Which is pretty much the same as hoping a group of astronauts can deposit a nuclear weapon inside an asteroid hurtling towards the Earth. It’s also equal to what their chances were at beating the Chicago Bulls in a seven-game series.

Deep Impact‘s real themes are about death. It’s got very little to do with survival or hope. The impact is just a big, catastrophic event that is unstoppable and beyond real understanding (If you’re big on literal comparisons, that would be the young Bulls point guard, hallowed be thy name). The real conflict in Deep Impact is between two different lines of approach to death. There’s the frantic scramble for survival embodied by the Biedermans and Leelee Sobieski’s family, and then there’s the calm, collected resignation of Tea Leoni and her father, which, despite it being your usual unnecessary human interest drama set in the literal backdrop of  a 500-foot high tidal wave, actually does ring through with some sincerity. There’s a contrast best represented  by Leoni’s decision to push the mother and her child onto the helicopter despite winning the straw draw (a scene in which, when she grabs the little girl and heads for the roof, I was afraid she had stolen the kid and left the mother to drown, which would have been compelling, but also a really crappy thing to do). It’s a pretty rare thing when a film actually shows an acceptance of death, but it’s cross-lit by the heroism of saving innocent people.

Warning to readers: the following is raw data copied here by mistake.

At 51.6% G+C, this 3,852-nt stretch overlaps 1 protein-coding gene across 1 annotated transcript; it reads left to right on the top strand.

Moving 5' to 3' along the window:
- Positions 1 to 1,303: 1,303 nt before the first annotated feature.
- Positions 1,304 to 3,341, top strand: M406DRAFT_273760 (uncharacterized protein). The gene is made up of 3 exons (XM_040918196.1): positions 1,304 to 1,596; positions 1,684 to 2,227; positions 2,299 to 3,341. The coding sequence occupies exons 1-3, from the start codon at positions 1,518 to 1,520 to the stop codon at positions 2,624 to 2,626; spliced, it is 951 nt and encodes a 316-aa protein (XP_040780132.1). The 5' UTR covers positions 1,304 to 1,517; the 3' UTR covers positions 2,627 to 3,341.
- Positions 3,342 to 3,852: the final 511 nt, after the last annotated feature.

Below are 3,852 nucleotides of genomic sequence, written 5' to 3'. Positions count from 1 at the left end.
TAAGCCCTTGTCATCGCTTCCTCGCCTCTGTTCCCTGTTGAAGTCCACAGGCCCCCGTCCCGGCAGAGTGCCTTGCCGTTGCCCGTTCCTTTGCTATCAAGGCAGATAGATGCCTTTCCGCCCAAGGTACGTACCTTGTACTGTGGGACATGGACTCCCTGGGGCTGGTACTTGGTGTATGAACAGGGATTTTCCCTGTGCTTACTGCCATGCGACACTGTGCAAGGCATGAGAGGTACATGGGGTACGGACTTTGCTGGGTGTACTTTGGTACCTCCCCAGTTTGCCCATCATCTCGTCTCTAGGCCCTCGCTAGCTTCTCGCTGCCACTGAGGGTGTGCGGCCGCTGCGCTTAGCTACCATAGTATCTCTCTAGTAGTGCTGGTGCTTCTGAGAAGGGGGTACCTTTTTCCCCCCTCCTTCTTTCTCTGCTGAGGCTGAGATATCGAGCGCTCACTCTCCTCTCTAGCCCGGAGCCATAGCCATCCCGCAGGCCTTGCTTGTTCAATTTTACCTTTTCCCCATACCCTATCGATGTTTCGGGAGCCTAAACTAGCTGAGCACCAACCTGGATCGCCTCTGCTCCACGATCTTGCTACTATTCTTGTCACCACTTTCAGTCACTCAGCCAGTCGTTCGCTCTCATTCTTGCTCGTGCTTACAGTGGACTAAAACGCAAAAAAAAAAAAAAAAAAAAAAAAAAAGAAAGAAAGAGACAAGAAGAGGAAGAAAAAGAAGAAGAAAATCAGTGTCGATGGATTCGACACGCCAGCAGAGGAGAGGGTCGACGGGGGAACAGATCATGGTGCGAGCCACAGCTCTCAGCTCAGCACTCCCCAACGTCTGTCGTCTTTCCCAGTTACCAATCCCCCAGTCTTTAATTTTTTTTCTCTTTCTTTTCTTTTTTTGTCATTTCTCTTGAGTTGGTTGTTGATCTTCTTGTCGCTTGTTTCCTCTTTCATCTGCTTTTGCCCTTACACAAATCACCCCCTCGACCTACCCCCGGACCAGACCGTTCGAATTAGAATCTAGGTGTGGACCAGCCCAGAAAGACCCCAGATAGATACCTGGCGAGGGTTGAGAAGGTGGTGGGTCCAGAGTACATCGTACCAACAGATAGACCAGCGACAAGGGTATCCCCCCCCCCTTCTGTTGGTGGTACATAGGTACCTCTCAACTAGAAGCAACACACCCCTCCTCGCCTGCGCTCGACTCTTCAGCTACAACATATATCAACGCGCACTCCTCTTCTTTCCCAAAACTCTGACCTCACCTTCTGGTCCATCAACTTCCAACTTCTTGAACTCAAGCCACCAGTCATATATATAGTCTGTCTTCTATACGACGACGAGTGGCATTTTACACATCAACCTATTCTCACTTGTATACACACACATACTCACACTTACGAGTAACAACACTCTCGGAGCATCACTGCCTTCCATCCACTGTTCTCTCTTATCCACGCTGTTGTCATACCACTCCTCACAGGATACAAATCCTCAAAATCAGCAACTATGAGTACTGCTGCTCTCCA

The Pacers knew they were dead. There’s just no way of getting around it. There’s “We did everything right and we almost won that game!” and then there’s “We did everything right and Derrick Rose still landed and wiped out half of our population.” You almost have to think that freed them, though. The Pacers collapsed down the stretch, but it never felt like a choke job except for the near-collapse of Game 4, the only game they actually won. Instead, it felt like the Pacers played well, the Bulls played badly for most of the game, then the Bulls just played better to close. Even in defeat there was something proud about the Pacers, and instead of dismissing them, most in the media, blogs, and fans chose to give the Pacers credit. They were, after all, the 8th seed, supposed to be annihilated by the awesome force of the Bulls. Instead they fought through, likely knowing they were not going to survive.